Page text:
Why is exercise important for children’s health and wellbeing?
Exercise is an essential part of a balanced lifestyle, particularly for children. It significantly impacts a child’s development, improving children’s health and wellbeing.
The United Nations Convention On The Rights Of The Child states that every child has the right to play. Let’s explore why exercise is so important for children’s health and wellbeing.
Exercise improves children’s mental health
Exercise aids greatly in maintaining a strong sense of psychological wellbeing. It’s also an effective tool to manage anxiety, depression and other conditions. This is because when you exercise, the body releases endorphins which trigger a positive emotional response.
The social aspect of sport provides a safe and comfortable place for children to make friends and feel valued, improving their sense of wellbeing. Participating in team sport improves a child’s confidence and self-esteem, promoting a more positive self-image.
Exercise also has the power to challenge gender roles and provide girls with new opportunities for socialisation, skills development and physical activity away from the home.
Exercise develops healthy muscles, bones and hearts
One of the main benefits of exercise is that it keeps the body fit, which is vital for children’s physical development.
When a child exercises, the movement of the bones and muscles increases their strength and endurance. Muscle pulls against the bones, particularly in the arms and legs, which accumulates bone density over time, even with very little weight.
Exercise also benefits organs, such as the heart. Physical activity increases body temperature, causes dehydration and creates demand for blood and oxygen. This requires the heart to beat faster in order to supply the limbs and organs with the sustenance they need to maintain their rhythm. With regular exercise, the heart becomes more efficient over time.
Exercise teaches children new skills
Children learn a range of new skills from exercise, both at a physical and social level.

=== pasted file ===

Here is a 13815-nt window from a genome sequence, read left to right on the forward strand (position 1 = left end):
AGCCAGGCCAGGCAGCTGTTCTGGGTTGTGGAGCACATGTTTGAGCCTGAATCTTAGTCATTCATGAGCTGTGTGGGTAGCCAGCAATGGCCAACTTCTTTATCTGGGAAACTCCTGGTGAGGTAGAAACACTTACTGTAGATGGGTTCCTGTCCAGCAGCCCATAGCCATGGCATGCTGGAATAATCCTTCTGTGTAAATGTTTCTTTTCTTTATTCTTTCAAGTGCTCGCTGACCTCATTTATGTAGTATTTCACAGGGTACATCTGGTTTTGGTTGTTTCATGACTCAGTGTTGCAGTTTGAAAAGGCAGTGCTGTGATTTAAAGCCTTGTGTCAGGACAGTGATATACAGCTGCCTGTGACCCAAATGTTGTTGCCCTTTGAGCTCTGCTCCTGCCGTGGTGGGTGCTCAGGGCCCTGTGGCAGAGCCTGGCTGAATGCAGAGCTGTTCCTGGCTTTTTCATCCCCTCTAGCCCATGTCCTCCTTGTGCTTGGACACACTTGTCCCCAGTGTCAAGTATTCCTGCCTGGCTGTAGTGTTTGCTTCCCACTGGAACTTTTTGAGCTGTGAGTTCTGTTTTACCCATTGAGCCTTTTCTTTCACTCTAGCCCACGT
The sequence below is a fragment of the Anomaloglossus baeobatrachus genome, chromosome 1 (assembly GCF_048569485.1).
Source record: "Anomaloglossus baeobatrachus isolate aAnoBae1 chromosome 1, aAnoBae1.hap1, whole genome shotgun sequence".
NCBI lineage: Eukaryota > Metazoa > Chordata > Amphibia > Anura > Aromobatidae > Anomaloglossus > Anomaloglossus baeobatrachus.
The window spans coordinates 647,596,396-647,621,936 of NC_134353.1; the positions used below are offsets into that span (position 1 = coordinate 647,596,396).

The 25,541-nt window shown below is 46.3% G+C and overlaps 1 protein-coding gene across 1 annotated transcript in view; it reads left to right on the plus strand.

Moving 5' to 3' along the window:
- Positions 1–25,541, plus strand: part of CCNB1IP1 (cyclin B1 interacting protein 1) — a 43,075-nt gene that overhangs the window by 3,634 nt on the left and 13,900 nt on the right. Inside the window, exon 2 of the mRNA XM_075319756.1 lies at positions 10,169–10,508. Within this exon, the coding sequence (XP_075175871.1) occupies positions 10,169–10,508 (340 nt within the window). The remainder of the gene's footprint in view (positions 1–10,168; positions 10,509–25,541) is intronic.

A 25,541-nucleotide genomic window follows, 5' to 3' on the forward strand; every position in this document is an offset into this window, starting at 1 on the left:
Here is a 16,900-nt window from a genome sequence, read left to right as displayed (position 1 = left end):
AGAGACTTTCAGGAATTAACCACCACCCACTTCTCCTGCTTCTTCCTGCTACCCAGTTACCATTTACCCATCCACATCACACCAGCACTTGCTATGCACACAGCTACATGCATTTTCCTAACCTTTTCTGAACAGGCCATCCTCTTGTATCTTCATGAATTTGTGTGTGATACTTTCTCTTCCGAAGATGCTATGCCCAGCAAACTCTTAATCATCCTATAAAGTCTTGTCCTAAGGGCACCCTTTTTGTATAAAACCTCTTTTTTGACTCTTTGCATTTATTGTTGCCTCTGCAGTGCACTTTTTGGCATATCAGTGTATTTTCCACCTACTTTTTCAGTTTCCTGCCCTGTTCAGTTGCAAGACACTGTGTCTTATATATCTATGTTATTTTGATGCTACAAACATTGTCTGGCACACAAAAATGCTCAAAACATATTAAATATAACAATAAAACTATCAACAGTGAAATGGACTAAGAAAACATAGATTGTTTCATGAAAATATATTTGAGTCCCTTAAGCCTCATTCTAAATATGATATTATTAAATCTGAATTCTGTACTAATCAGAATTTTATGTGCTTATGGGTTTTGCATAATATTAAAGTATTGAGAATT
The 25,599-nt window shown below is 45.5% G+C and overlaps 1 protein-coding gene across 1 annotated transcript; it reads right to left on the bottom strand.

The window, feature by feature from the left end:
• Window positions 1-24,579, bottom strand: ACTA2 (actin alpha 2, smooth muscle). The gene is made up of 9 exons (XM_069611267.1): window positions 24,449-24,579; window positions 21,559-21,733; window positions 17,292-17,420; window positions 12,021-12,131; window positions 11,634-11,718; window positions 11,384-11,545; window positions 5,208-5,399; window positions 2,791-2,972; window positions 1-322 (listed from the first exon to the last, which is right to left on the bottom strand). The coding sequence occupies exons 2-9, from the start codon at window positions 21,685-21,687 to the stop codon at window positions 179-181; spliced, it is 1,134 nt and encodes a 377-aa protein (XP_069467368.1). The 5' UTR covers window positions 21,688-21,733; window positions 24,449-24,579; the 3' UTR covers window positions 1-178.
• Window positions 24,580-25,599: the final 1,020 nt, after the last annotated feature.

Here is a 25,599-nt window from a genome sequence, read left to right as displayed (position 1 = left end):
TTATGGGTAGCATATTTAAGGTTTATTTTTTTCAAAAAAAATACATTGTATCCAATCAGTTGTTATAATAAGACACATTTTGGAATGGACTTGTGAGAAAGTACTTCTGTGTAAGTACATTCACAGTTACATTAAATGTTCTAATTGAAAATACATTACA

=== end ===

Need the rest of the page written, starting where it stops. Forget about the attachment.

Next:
Exercise improves these physical skill sets:
- Gross motor skills
- Reaction time
It also aids in developing these social skills:
When children participate in team sports, they develop and cultivate a sense of belonging, which is critical for their emotional health and wellbeing.
Exercise helps maintain a healthy body weight
In Western countries, food high in calories, fats and preservatives are much more readily available than ever before. Take-away meals, frozen dinners, soft drinks and boxed snacks are just some of the guilty pleasures that can cause weight gain in children.
Children are also much less likely to exercise than previous generations. Video games, television and streaming services occupy their attention, even to the extent of replicating team sports in a virtual experience.
It is essential that children exercise regularly to maintain a healthy body weight and reduce the risk of developing diseases such as obesity, type 2 diabetes, heart disease, cancer and other health conditions.
Exercise strengthens the immune system
Does exercise boost immunity? Although there have been many studies into the impact exercise has on the immune system, it has not yet been proven if exercise has a direct effect on immunity to disease.
What is known, is that exercise keeps the body fit and strengthens the immune system’s capacity to respond to disease. This means that while exercise does not necessarily prevent children from getting sick, it will prepare and strengthen their bodies to fight off any illnesses that may occur.
Exercise is important because it sets children up for a healthy and balanced adulthood
Exercise is about balance and growth. It keeps children physically, psychologically and emotionally healthy, as well as providing opportunities for social interaction and skills development. This means that exercise contributes immensely to child development, setting children up for a balanced adulthood.
COVID-19 has disrupted livelihoods across the world. Many of the communities where we work in Papua New Guinea were already recovering from outbreaks of measles and polio, and are now struggling to cope within an already overstretched health system.
We’re working with local communities to run outreach programs, in order to identify cases of infectious disease quickly, and connect both adults and children with appropriate healthcare. Your donation today will help us continue to run these programs, and expand our reach to ensure every child has a childhood.